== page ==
Annie Dillard is the author of many works of nonfiction, including An American Childhood and Teaching a Stone to Talk, as well as the novels The Living and The Maytrees.
The book is a special treatment on the concept of the Divine.
This is a book that makes me think that everything else I've ever read was only approximate use of language to convey some idea.
I imagine Dillard working very hard over every word and that effort comes through to the reader in the depth of each sentence.
My daughter states this is her favorite book, next to the Bible. She rereads it every year. I decided to find out what she likes. Read morePublished 7 months ago by Dargrace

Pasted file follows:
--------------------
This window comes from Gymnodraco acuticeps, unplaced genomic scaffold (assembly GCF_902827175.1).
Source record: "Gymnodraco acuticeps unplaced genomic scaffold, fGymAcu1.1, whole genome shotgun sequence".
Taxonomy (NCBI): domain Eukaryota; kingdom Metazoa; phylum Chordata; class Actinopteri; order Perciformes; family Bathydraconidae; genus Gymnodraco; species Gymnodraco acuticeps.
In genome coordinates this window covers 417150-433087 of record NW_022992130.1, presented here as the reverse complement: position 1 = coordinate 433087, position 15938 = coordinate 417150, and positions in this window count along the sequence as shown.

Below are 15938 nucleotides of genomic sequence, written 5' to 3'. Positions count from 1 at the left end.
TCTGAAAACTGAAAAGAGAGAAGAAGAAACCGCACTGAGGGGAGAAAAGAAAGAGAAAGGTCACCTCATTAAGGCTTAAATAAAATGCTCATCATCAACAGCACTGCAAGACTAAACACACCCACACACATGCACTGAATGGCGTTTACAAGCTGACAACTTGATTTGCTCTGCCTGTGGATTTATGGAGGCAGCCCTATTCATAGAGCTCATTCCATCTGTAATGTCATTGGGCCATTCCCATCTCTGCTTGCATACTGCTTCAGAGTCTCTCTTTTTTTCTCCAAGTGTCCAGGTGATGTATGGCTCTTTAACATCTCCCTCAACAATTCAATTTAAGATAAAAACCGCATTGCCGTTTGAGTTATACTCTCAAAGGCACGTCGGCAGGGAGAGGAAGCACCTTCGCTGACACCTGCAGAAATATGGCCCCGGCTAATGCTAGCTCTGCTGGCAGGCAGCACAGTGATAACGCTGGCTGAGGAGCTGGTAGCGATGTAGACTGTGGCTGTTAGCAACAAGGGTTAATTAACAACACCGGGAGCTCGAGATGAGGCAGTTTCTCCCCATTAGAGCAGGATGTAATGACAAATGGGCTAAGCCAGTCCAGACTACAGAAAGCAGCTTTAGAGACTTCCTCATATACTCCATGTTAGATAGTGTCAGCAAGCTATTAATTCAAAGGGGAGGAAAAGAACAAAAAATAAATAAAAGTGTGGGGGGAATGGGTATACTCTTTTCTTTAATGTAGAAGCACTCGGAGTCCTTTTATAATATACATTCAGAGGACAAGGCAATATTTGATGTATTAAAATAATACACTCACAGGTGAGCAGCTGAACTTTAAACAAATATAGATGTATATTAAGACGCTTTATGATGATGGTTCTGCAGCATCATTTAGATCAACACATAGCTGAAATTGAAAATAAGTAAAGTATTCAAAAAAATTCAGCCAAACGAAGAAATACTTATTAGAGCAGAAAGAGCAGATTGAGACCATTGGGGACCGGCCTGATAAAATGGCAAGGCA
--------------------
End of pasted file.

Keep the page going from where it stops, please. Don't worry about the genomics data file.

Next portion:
Well-written poignant book. It makes you think. It makes you feel. You are more alive, more human, more connected when you finish.Published 9 months ago by Eileen Patch
Poetry as prose is what this seemed to me. It revolves around a little girl burned in an airplane crash. Read morePublished 12 months ago by Dick Marti
An extremely beautiful book. Deeply moving. At times awe inspiring. I like many of Annie Dillard's books, and this one is my very favorite. Woke me up.Published 13 months ago by Lorne Ladner
Richard Eder tells of a reader who, in an effort to make the book last, limits herself to three chapters of Don Quixote at a time (NYT, 14 Nov 2003). Read morePublished 15 months ago by Michelle Jennifer